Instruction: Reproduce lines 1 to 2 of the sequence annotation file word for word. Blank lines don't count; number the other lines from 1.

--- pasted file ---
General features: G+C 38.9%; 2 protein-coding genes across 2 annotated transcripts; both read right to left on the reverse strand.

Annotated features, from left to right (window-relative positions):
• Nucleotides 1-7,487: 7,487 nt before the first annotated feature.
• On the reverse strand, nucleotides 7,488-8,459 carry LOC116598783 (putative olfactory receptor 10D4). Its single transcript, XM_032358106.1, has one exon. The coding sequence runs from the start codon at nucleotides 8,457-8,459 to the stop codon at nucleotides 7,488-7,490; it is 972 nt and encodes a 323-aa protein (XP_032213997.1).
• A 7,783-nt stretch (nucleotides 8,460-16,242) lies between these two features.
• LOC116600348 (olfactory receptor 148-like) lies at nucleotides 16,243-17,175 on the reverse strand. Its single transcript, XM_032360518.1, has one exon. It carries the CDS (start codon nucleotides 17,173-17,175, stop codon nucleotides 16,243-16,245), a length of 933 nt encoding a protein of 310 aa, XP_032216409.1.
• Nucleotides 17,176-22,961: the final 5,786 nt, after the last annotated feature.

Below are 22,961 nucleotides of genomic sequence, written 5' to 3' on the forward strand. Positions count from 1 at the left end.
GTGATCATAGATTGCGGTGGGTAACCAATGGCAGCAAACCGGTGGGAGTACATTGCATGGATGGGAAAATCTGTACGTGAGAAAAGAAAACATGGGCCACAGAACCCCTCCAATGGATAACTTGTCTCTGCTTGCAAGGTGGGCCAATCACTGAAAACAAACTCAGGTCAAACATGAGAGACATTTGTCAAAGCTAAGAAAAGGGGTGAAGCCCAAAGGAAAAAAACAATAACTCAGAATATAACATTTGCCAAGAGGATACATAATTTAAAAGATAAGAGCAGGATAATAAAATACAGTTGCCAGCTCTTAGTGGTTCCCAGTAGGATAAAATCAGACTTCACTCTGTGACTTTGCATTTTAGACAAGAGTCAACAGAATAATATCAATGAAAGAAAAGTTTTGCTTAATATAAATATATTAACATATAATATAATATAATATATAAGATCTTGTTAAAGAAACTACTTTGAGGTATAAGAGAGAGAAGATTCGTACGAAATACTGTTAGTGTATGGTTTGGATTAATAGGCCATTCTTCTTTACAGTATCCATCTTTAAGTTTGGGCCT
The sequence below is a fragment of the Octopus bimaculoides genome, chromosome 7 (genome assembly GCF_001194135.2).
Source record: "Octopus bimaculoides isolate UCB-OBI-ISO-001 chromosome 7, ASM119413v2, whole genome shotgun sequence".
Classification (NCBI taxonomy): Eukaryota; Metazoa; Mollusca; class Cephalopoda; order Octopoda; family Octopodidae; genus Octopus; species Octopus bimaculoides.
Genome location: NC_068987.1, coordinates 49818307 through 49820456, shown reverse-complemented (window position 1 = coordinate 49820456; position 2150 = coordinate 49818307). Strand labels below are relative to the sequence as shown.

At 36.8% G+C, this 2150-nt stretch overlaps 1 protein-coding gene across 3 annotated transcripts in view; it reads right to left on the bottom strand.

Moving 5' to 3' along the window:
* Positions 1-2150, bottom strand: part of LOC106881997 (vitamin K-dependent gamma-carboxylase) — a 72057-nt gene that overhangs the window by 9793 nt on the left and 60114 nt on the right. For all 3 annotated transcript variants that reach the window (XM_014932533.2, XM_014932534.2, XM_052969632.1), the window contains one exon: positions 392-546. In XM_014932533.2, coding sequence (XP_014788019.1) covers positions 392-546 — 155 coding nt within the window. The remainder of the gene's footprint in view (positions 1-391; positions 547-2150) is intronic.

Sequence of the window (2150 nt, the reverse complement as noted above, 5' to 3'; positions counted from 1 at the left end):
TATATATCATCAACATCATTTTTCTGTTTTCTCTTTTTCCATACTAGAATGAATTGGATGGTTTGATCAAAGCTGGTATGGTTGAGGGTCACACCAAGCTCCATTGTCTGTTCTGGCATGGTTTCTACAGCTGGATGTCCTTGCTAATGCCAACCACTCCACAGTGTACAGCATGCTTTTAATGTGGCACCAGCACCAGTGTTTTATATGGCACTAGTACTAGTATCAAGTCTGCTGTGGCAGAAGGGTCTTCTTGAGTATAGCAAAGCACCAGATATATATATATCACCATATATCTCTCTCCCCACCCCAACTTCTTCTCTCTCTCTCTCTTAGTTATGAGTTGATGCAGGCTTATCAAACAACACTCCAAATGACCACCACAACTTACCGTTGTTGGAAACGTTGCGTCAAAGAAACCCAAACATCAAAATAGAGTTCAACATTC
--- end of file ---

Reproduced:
General features: G+C 38.9%; 2 protein-coding genes across 2 annotated transcripts; both read right to left on the reverse strand.

Annotated features, from left to right (window-relative positions):